The BIS (Bank for International Settlements) reported Sunday that it has reached an agreement to increase key capital ratios for banks. The announcement was made by the Group of Governors and Heads of Supervision, the oversight body of the Basel Committee on Banking Supervision. The committee is composed of representatives of the top 27 central banks in the world.
The requirements on banks are significant but perhaps not timely. It will take more than half a generation to fully implement. Some provisions will not be completed until 2022.
The minimum requirement for common equity, the highest form of loss absorbing capital, will be raised from the current 2% to 4.5% after the application of stricter adjustments. This will be phased in by 1 January 2015. The total Tier 1 capital requirement, which includes common equity and other qualifying financial instruments based on stricter criteria, will increase from 4% to 6% over the same period. There will also be a “buffer requirement” of 2.5% that can be drawn down to the 4.5% minimum requirement during times of stress. This effectively will raise common equity requirements to 7%.
If a bank draws below the 7% common equity requirement, including the buffer, distribution of earnings must be curtailed until the 7% level is recovered. These restrictions would apply to dividends and executive compensation, including bonuses.
It appears that actual implementation won’t start until 2012 and the accords will not be fully implemented until 2018. Here is the implementation schedule:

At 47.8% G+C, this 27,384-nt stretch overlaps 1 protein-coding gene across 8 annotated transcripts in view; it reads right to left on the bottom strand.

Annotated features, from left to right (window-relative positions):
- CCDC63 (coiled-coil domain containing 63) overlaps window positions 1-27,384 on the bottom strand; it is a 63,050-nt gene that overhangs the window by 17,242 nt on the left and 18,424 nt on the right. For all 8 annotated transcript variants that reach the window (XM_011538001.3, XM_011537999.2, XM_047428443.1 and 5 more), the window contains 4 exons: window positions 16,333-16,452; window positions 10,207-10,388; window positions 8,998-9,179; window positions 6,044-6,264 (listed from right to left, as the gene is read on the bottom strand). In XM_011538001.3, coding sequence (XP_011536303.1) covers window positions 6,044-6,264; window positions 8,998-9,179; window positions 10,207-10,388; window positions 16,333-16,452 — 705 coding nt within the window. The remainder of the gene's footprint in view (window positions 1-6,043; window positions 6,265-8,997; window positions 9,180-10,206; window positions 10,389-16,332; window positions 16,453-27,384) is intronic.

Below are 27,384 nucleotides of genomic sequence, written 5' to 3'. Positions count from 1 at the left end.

According to an article by Brooke Masters in The Financial Times, the UK and the U.S had pushed for earlier implementation (2016). Many countries (including the UK and U.S.) wanted higher Tier 1 capital ratios, up to 10%, but others, most notably Germany, argued for lower ratios, some as low as 4% including buffer. Germany was also on the opposite side of the implementation schedule argument, at one time wanting a 15 year schedule.
It had long been agreed that Tier 3 capital, that bastion of dark capital instruments such as CDS (credit default swaps) and SIV (special investment vehicles), would be eliminated from the capital structure of banks by the Basel 3 accords. Tier 2 capital will remain in the equation (up to 2% of total capital) but just what can be held in tier 2 is uncertain. As shown in the bottom line of the graphic, by 2013 definitions of prohibited instruments will be defined.
It remains to be seen if these redefinitions are actually effect. Won’t this something like a drug addict curing himself? It remains to be seen if these redefinitions are actually effective. Won’t this something like a drug addict trying to cure himself?